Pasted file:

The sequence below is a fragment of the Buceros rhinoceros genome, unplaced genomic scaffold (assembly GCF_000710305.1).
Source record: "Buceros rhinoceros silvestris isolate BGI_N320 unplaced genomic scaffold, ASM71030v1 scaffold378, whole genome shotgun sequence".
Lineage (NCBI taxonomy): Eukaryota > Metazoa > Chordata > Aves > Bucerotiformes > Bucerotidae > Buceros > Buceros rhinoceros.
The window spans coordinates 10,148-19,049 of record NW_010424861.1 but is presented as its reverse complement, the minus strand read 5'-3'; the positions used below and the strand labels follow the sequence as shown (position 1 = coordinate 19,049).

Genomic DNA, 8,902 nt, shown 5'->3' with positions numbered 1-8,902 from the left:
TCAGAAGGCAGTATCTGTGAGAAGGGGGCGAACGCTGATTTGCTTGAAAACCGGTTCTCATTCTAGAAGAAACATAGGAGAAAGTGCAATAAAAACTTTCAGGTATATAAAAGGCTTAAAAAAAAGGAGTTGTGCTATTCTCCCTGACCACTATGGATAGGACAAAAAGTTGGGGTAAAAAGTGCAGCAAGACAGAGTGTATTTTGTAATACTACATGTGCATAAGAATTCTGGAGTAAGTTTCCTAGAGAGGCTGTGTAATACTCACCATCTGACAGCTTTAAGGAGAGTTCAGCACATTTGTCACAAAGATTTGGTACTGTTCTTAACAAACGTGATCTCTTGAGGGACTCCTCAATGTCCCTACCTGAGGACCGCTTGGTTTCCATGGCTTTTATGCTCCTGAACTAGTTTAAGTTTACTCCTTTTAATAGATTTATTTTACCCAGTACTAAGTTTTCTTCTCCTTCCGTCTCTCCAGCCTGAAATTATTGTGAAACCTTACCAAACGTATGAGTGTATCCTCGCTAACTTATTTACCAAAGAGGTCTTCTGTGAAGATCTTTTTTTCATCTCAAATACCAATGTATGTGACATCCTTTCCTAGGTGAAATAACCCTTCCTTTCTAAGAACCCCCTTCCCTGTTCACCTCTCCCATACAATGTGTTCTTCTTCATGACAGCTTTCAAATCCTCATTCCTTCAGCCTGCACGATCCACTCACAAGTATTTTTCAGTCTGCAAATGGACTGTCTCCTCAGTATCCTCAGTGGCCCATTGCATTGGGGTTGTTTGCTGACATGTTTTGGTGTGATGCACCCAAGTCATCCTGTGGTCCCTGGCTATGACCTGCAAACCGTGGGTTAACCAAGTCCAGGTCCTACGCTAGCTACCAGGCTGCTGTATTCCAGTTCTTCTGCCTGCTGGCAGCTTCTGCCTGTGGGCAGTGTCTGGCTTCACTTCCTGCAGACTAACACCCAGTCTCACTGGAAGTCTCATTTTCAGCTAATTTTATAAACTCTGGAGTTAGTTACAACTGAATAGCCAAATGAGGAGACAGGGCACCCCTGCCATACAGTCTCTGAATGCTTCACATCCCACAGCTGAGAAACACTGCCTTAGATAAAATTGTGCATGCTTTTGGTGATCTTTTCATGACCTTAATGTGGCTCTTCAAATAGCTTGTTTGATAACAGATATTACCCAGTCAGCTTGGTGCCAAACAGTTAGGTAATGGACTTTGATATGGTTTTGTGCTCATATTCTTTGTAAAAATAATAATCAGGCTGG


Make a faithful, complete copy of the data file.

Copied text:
The sequence below is a fragment of the Buceros rhinoceros genome, unplaced genomic scaffold (assembly GCF_000710305.1).
Source record: "Buceros rhinoceros silvestris isolate BGI_N320 unplaced genomic scaffold, ASM71030v1 scaffold378, whole genome shotgun sequence".
Lineage (NCBI taxonomy): Eukaryota > Metazoa > Chordata > Aves > Bucerotiformes > Bucerotidae > Buceros > Buceros rhinoceros.
The window spans coordinates 10,148-19,049 of record NW_010424861.1 but is presented as its reverse complement, the minus strand read 5'-3'; the positions used below and the strand labels follow the sequence as shown (position 1 = coordinate 19,049).

Genomic DNA, 8,902 nt, shown 5'->3' with positions numbered 1-8,902 from the left:
TCAGAAGGCAGTATCTGTGAGAAGGGGGCGAACGCTGATTTGCTTGAAAACCGGTTCTCATTCTAGAAGAAACATAGGAGAAAGTGCAATAAAAACTTTCAGGTATATAAAAGGCTTAAAAAAAAGGAGTTGTGCTATTCTCCCTGACCACTATGGATAGGACAAAAAGTTGGGGTAAAAAGTGCAGCAAGACAGAGTGTATTTTGTAATACTACATGTGCATAAGAATTCTGGAGTAAGTTTCCTAGAGAGGCTGTGTAATACTCACCATCTGACAGCTTTAAGGAGAGTTCAGCACATTTGTCACAAAGATTTGGTACTGTTCTTAACAAACGTGATCTCTTGAGGGACTCCTCAATGTCCCTACCTGAGGACCGCTTGGTTTCCATGGCTTTTATGCTCCTGAACTAGTTTAAGTTTACTCCTTTTAATAGATTTATTTTACCCAGTACTAAGTTTTCTTCTCCTTCCGTCTCTCCAGCCTGAAATTATTGTGAAACCTTACCAAACGTATGAGTGTATCCTCGCTAACTTATTTACCAAAGAGGTCTTCTGTGAAGATCTTTTTTTCATCTCAAATACCAATGTATGTGACATCCTTTCCTAGGTGAAATAACCCTTCCTTTCTAAGAACCCCCTTCCCTGTTCACCTCTCCCATACAATGTGTTCTTCTTCATGACAGCTTTCAAATCCTCATTCCTTCAGCCTGCACGATCCACTCACAAGTATTTTTCAGTCTGCAAATGGACTGTCTCCTCAGTATCCTCAGTGGCCCATTGCATTGGGGTTGTTTGCTGACATGTTTTGGTGTGATGCACCCAAGTCATCCTGTGGTCCCTGGCTATGACCTGCAAACCGTGGGTTAACCAAGTCCAGGTCCTACGCTAGCTACCAGGCTGCTGTATTCCAGTTCTTCTGCCTGCTGGCAGCTTCTGCCTGTGGGCAGTGTCTGGCTTCACTTCCTGCAGACTAACACCCAGTCTCACTGGAAGTCTCATTTTCAGCTAATTTTATAAACTCTGGAGTTAGTTACAACTGAATAGCCAAATGAGGAGACAGGGCACCCCTGCCATACAGTCTCTGAATGCTTCACATCCCACAGCTGAGAAACACTGCCTTAGATAAAATTGTGCATGCTTTTGGTGATCTTTTCATGACCTTAATGTGGCTCTTCAAATAGCTTGTTTGATAACAGATATTACCCAGTCAGCTTGGTGCCAAACAGTTAGGTAATGGACTTTGATATGGTTTTGTGCTCATATTCTTTGTAAAAATAATAATCAGGCTGG